To access some parts of the brain it is necessary to detach the muscles of chewing from the skull in the region of the temple. This muscle is re-attached afterwards but is often swollen for several days. Patients tend to find that this restricts their ability to open their mouth until the swelling eases. Fortunately this tends to be stiff but not actually painful. However, even with the best attempts to attach the muscle to its original position, the muscle is not generally as bulky as before. This means that patients and people who know them well may notice some asymmetry in the temporal region after operations in this area. This asymmetry is usually too subtle to be noticed by strangers.
Operations on the back of the neck tend to make the neck stiff and sore for at least 48 hours. This then wears off over a week or two and generally then goes away totally. Most of us will get some neck pain as we get older. It is rare but not unheard of for an operation on the neck or back to make the pain worse but this is unlikely.
In general, operations on the brain and spinal cord have a risk of roughly 1 in 100 of infection or bleeding into the wound or leakage cerebrospinal fluid after the operation. These are rarely life threatening complications. They may result in a longer stay in hospital and possibly further procedures to treat them, but usually result in a good recovery.
More rarely, there may be damage to either the brain or spinal cord, either during the operation or by a post-operative complication such as bleeding into the nervous system. This complication can result in catastrophic and permanent problems but is rare. Operations on certain areas of the brain may carry higher risks (in which case it can be an advantage to do the operation with the patient awake, so that brain function can be monitored). This is rarely necessary and will be discussed during the consultation in individual cases.
Certain other structures in the body can be at risk during the surgical approach. One example of this is that there is a risk of approximately 1 in 100 of having a permanent hoarse voice following anterior surgery in the neck. Surgical approaches have been developed to avoid other structures as much as possible and operations on the brain and posterior parts of the spine generally do not involve having to pass other organs.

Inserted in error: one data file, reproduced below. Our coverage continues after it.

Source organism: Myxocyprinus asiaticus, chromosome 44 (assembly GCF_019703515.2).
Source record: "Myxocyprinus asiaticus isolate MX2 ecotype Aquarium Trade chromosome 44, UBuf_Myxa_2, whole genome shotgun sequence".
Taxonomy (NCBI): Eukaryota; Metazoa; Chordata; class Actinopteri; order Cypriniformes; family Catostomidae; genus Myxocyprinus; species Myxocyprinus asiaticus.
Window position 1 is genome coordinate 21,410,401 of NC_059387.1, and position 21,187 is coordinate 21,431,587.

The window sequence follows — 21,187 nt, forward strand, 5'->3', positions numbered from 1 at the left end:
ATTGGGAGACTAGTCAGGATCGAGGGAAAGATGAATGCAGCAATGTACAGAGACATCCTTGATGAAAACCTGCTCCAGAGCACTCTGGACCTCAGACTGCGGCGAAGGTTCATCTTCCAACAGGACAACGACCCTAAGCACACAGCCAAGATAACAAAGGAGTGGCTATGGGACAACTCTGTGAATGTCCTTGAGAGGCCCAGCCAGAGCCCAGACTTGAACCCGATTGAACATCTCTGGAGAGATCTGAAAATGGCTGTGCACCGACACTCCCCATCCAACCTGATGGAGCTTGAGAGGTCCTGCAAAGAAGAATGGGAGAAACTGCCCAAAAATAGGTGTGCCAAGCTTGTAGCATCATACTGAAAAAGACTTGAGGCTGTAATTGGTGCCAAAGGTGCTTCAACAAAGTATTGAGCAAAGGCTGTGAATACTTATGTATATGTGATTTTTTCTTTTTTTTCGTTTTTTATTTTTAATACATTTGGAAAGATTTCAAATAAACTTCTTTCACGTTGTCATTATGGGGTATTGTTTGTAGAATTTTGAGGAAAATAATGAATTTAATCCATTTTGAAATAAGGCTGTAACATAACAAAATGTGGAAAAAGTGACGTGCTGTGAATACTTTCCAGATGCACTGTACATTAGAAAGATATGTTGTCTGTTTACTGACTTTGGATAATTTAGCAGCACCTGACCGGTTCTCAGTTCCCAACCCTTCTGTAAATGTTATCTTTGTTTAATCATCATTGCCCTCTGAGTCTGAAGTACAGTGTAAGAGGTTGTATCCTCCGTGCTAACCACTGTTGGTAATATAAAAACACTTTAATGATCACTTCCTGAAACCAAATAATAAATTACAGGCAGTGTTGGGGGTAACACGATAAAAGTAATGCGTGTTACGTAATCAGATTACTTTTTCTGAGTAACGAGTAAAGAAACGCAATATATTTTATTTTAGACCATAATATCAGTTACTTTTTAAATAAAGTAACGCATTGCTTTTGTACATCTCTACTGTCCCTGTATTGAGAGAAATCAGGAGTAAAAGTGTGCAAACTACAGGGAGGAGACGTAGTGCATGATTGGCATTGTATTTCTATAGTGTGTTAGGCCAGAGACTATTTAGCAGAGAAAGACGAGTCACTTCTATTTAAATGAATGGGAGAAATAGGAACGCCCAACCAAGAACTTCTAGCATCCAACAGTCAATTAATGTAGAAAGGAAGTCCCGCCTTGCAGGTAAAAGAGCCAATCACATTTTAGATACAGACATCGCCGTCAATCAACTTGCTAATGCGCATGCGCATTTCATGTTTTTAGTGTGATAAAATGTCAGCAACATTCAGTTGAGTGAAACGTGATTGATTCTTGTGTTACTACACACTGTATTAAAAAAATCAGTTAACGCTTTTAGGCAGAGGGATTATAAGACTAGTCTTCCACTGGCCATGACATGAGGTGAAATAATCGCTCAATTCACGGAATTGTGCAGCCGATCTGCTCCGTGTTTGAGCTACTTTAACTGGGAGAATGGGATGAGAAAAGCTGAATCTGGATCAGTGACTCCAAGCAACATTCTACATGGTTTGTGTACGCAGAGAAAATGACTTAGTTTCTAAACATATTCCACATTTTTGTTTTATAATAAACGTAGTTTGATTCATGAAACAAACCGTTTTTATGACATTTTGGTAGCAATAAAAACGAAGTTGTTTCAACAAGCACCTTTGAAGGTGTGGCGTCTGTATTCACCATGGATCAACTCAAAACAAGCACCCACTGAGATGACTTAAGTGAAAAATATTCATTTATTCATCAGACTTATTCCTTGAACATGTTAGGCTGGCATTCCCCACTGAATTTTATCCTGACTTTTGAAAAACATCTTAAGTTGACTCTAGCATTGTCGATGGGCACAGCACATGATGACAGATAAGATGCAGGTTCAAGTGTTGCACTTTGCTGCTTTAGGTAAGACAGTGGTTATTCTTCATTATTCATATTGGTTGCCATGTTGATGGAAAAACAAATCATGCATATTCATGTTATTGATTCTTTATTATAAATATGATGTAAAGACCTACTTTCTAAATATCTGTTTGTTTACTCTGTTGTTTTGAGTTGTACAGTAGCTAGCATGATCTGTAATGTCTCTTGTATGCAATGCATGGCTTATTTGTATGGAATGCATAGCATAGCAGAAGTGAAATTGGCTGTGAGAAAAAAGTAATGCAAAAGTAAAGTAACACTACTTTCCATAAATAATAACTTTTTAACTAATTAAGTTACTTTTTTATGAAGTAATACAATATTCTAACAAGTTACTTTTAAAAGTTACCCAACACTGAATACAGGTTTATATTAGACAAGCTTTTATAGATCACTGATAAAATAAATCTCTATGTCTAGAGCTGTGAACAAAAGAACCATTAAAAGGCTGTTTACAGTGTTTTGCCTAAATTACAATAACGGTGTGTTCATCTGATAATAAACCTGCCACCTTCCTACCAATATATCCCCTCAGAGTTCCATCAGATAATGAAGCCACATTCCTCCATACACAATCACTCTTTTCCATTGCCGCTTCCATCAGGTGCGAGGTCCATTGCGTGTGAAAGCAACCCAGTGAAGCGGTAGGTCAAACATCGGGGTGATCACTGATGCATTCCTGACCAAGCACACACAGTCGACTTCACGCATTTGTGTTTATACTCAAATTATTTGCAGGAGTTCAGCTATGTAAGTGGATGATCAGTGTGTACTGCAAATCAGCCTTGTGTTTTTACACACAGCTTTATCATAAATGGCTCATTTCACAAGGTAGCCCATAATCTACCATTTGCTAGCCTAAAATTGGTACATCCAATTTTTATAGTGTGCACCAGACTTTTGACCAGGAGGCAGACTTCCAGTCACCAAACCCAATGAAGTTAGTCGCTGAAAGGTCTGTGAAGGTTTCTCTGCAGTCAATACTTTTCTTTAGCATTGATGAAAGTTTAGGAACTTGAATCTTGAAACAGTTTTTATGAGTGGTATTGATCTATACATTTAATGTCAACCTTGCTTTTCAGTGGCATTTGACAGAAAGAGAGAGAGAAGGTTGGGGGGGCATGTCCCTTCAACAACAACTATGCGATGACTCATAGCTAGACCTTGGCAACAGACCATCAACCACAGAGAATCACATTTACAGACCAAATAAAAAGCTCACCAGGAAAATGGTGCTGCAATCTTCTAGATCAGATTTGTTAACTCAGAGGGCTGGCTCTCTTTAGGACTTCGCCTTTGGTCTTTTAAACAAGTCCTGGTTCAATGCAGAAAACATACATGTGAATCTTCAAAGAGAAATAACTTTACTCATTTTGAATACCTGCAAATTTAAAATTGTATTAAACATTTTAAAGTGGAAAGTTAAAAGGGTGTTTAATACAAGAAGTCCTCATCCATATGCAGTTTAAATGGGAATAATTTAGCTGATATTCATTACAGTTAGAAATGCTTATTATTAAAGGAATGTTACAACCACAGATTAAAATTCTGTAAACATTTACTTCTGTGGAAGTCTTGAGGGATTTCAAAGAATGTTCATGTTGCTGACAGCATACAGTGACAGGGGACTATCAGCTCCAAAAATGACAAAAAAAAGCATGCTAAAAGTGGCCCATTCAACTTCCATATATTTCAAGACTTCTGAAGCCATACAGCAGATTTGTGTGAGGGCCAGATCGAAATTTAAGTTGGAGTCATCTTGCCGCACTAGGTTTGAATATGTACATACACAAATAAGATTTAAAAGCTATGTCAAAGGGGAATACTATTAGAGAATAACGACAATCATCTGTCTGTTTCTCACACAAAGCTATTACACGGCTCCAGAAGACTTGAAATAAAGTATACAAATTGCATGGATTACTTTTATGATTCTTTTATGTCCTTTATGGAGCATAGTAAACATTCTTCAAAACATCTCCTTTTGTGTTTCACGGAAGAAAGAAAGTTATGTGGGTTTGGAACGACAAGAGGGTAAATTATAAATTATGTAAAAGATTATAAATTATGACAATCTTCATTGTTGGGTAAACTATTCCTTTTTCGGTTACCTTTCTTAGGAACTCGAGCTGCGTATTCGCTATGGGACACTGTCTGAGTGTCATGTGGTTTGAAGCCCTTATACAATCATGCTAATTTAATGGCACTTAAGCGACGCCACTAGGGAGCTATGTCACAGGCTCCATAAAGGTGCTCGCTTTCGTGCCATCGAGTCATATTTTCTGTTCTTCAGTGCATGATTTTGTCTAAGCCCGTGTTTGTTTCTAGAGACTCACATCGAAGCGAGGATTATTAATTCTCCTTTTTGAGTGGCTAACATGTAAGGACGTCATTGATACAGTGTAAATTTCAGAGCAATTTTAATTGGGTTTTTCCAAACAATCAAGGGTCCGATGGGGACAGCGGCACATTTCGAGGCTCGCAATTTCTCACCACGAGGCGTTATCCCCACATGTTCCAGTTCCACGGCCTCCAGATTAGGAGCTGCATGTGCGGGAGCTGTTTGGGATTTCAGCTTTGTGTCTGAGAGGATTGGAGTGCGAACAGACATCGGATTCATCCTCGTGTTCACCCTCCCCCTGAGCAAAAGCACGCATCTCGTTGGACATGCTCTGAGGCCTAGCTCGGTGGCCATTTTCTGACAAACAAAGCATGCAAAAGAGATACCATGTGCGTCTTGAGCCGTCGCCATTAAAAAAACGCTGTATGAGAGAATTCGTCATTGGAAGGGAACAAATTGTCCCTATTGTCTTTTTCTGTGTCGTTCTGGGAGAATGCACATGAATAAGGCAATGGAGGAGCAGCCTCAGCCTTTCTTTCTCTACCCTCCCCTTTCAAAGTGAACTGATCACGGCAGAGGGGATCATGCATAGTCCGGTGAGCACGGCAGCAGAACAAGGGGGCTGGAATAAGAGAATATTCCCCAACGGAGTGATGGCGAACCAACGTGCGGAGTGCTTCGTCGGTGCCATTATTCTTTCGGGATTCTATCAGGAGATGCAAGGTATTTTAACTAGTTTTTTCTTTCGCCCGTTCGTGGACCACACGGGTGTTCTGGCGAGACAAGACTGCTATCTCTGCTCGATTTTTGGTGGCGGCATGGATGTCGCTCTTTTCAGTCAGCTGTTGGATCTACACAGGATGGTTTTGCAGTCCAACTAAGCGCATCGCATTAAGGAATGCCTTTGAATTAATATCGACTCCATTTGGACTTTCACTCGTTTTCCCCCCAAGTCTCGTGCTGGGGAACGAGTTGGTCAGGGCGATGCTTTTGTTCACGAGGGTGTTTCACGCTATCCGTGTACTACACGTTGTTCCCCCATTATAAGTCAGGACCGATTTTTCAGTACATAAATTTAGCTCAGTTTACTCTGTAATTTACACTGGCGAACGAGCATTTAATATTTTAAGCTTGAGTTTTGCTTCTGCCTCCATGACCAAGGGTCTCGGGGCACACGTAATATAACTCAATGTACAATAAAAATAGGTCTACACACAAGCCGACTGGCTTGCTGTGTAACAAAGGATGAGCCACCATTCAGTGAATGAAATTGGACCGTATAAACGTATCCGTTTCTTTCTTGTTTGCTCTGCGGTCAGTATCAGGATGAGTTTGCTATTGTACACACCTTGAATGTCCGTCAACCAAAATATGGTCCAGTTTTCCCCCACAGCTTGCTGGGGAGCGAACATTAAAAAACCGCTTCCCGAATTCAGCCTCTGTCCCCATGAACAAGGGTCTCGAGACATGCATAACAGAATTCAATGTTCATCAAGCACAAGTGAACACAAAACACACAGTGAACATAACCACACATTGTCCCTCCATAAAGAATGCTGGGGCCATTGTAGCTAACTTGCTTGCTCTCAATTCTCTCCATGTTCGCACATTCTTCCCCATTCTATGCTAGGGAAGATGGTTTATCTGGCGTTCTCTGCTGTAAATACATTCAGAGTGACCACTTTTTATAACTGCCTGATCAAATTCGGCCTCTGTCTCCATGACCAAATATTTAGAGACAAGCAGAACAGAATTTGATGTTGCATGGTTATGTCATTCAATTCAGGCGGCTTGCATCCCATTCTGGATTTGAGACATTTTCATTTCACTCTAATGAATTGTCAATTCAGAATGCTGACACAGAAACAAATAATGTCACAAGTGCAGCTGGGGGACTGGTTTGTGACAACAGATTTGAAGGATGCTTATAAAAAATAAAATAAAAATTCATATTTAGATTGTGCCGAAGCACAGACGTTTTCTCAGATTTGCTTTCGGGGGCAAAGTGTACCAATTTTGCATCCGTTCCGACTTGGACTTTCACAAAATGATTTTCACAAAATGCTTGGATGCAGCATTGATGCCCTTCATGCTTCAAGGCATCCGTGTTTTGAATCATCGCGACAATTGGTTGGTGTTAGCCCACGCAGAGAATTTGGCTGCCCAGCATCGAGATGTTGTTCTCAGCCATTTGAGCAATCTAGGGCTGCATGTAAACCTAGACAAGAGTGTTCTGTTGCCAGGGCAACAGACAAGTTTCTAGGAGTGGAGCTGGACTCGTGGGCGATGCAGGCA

The risks of any general anaesthetic include chest infections, blood clots in the legs and lungs, heart attacks, stroke and a very small chance of dying from the procedure. For a patient how is otherwise fit and well, these are low risks.
In practice patients are given a low dose of medication to control any pain and discomfort during the operation. This dose is adjusted so that the patient is awake during the main part of the operation. The initial ‘opening’ part of the operation is usually performed with the patient asleep. It is possible to put patients back to sleep during the ‘closure’ part of the operation but most patients find that this is not necessary.
Some patients feel the prospect of having an operation performed with them awake is not something they could countenance. Other patients find the idea of playing a major part in deciding how far their operation should progress gives them a sense of greater control and involvement in their operation. The surgical procedure performed during an awake operation is no different from asleep operations but awake operations do require real teamwork between the surgical team, anaesthetic team, the therapist assessing the patient and the patient themselves. We rarely need to perform operations with the patient awake but if we do need to do so, we can discuss this when we meet.
Operations on the back are generally sore for the first few weeks (although often much less sore than the sciatica which lead to the operation being done). You will be given painkillers that cover the majority of the pain. Patients generally find that their pain is controlled if they rest.
You should be nearly back to normal by 2 weeks but may feel sore and tired when trying to do more strenuous activities, including driving. It usually takes about six weeks to be back to fully normal but this varies from person to person and with different operations.
After a spinal operation you are generally fine to drive when you feel safe to do so. I advise patients to sit in a car and check that they can work all of the controls, use the mirrors and look over both shoulders quickly and without discomfort. Once this stage is reached (generally around six weeks after an operation) you are safe to drive. However, some insurers have different rules, sometimes including a clause saying that you are not covered until you have been seen in outpatients after your operation. Do check your insurance policy.
Spinal conditions are generally similar but occupations that involve repeated heavy lifting will increase the chance of wear in the joints of the back. Through mechanisms thought to involve damage to the smallest blood vessels, smoking also seems to increase the rate of wear in the discs in the back but many people will smoke for years with no back problems and other people will have significant problems with their back despite never having smoked at all.